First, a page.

Robert M. Stribling (search for this): chapter 1.17
s marked thus: From memory—sketch of a letter. It is not the original letter. It was copied afterwards sometime before July 1—the date of the next letter. It cannot therefore have the same authority as the original would have. Especially on the question of date, it is more liable to error. Let us now suppose that there was a mistake in the date, and that it should have been dated June 29th, 7:30 A. M., instead of June 28th, 7:30 A. M. Since writing the above I have learned that Col. Stribling has made a similar suggestion, but I have not yet seen his paper. Then the first order to Ewell to march back from Carlisle written last night, would be dated June 28th, not June 27th. If this hypothesis harmonizes with the Reports of Ewell and Lee and with the dates when the Divisions of the 3rd Corps began their march to Cashtown, then the probability of its correctness becomes very strong. It seems to me it does thus harmonize. Consider that such a dispatch was of supreme imp
Charles Venable (search for this): chapter 1.17
ndisputable facts of the campaign. The genuineness of the letter is undisputed—it is in the well known handwriting of Col. Venable, of Lee's staff—but the accuracy of the date is called in question. Suppose it to have been written on June 29th, and. Early. Now this famous letter turns out to have been copied in the letter-book of General Lee from memory, by Col. Charles Venable. It is marked thus: From memory—sketch of a letter. It is not the original letter. It was copied afterwards ste of the letter or rather sketch of a letter written down from memory. It appears to me immensely more likely that Colonel Venable made a mistake of date in writing that sketch of Lee's letter, than that all the improbabilities I have enumerated sncile this letter, as dated, with the facts of the campaign as reflected in the reports of Ewell and Early. Either Colonel Venable in writing the letter from memory made a mistake in dating it the 28th, or General Lee and General Longstreet, and G<
f the Potomac and so made sure of rejoining the army, but his character was not one to lightly abandon an enterprize which he had once undertaken. P. 160. Col. Henderson, the distinguished author of the Life of Stonewall Jackson, is of the same opinion. He says: Stuart forgot for once that to cover the march of the army and t and Hill, and would thus probably have prevented the battle from being precipitated by Hill on the morning of July 1st. Since writing the above, I find that Col. Henderson reached the same conclusion. See his Science of War, p. 289. There can be no doubt that the march of Stuart's horsemen was seriously impeded by the captuin the peach orchard uncovered— in the air , and that Longstreet took advantage of it and struck him a stunning blow. These two statements are inconsistent. Col. Henderson is of opinion that the skillful handling of the Federal cavalry practically decided the issue of the conflict. Science of War, p. 278. Colonel Mosby make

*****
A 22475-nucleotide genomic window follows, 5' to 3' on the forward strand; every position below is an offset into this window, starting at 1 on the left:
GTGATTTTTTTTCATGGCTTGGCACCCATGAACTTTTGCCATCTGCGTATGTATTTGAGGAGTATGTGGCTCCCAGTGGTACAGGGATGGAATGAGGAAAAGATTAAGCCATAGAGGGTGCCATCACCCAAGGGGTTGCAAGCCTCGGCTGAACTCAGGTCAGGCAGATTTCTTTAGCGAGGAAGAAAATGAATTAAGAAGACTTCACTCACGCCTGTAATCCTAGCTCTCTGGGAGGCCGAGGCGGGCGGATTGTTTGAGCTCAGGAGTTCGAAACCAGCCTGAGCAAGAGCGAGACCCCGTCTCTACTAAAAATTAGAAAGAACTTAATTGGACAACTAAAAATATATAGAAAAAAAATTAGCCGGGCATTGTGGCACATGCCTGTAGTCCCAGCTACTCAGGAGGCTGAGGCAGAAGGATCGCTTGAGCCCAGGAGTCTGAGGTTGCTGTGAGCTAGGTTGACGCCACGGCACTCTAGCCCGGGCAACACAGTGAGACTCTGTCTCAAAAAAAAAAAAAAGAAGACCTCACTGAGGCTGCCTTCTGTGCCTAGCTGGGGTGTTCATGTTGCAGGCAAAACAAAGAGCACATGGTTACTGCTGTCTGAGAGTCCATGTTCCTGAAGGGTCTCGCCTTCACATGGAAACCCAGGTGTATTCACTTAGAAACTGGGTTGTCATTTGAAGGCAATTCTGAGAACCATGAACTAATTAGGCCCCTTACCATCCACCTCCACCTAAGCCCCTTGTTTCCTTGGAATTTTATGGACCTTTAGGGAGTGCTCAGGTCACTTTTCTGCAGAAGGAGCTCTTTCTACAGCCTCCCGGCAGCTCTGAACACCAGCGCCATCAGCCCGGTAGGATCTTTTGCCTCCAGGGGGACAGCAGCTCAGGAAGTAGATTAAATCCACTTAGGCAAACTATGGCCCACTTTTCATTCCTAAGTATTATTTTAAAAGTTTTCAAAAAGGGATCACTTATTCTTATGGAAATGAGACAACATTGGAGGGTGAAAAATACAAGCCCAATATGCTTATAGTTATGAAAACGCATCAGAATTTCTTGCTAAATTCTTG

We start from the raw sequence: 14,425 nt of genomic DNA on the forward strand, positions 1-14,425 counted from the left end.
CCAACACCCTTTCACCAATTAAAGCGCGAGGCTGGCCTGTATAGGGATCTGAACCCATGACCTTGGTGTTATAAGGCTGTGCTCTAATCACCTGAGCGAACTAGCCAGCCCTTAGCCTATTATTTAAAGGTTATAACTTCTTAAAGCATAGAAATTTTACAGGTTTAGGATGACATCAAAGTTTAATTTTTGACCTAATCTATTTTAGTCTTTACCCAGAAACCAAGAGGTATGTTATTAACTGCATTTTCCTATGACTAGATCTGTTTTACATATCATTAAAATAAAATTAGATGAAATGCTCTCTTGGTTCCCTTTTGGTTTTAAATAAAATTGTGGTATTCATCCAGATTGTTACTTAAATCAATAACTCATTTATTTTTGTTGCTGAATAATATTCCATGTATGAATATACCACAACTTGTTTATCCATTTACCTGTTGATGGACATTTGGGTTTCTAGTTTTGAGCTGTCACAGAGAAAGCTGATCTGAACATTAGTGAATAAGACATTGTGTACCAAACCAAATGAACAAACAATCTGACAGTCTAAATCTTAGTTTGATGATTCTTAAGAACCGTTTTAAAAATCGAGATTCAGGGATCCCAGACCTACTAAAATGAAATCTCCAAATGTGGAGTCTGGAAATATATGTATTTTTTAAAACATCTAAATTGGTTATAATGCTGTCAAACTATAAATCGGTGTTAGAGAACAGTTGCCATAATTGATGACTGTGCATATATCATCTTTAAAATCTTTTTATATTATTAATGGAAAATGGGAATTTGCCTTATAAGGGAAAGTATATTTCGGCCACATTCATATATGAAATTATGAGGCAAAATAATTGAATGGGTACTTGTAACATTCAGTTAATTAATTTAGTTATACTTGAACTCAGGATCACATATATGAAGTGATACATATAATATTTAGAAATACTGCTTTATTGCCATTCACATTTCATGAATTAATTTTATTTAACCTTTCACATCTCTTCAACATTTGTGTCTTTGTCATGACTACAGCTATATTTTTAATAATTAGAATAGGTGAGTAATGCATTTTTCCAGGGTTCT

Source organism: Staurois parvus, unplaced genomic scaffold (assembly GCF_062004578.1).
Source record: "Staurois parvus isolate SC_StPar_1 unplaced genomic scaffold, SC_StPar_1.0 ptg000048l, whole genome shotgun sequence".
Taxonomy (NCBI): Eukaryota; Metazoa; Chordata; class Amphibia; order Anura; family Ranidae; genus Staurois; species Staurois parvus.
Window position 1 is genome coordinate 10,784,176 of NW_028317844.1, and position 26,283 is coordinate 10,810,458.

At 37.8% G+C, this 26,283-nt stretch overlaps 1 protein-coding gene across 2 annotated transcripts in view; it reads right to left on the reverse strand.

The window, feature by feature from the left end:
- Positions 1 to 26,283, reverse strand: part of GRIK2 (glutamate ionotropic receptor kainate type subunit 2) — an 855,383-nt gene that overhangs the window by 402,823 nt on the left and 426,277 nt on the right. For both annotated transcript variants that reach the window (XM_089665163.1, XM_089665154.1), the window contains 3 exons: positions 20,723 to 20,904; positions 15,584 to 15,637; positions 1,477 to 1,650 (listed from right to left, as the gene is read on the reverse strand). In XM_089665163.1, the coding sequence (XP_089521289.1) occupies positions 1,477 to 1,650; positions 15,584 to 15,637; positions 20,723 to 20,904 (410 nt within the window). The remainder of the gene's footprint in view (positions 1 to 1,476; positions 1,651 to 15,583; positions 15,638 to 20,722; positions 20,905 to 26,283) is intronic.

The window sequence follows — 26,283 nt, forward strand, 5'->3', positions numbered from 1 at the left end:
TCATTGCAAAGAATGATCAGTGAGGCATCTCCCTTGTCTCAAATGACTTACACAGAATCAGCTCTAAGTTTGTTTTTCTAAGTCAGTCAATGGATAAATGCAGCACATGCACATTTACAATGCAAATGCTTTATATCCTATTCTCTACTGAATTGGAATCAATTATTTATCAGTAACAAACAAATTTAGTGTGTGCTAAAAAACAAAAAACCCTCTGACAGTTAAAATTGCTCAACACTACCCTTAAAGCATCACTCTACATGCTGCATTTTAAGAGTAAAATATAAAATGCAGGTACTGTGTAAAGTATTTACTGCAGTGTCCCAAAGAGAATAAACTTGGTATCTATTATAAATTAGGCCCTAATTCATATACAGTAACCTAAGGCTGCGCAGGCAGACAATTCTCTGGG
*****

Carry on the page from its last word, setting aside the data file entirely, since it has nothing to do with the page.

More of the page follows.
Thus, on p. 695, Rebellion Records, Vol. XVII, he says, speaking of the engagement at Hanover: If my command had been well closed now, this column would have been at our mercy; but, owing to the great elongation of the column, by reason of the 200 wagons and hilly roads, Hampton was a long way behind, and Lee was not yet heard from on the left. Again on page 696, he says: Our wagon train was now a subject of serious embarrassment, but I thought by making a detour of the right by Jefferson, I could save it. Two possibilities were eliminated by the drag put on General Stuart's column by the captured wagon train: 1. But for the delay thus occasioned he might have marched from Westminster to Gettysburg by Littletown, as apparently he hoped to do. for he could have reached Westminster certainly by the morning of the 29th, instead of at sundown (for that place is only 45 or 50 miles from Seneca ford), and at that earlier hour he probably would not have found the Federal Caval
George H. Stewart (search for this): chapter 1.17
s report. He says that on the evening of the 29th, he received Gen. Ewell's instructions to move back to the west side of South Mountain, together with a copy of Lee's order to him-evidently the first order. Now if my hypothesis is correct, and if Ewell received Lee's letter in the early hours of the 29th, what was to prevent Captain Elliott Johnson from riding from Carlisle to York, a distance of 36 miles, as Col. Mosby points out, between 8 A. M., and 5 P. M.? I myself rode for General Geo. H. Stewart 50 miles by daylight on June 23rd, in Pennsylvania. But on the supposition that Ewell received that famous letter and order on the morning of the 28th, how can we account for the fact that Early did not receive Ewell's order till the evening of the 29th? I submit that these facts make it beyond contradiction that there is an error in the date of the letter as it was copied from memory. The supposition that General Lee sent that letter to Ewell on the night of June 27th bristles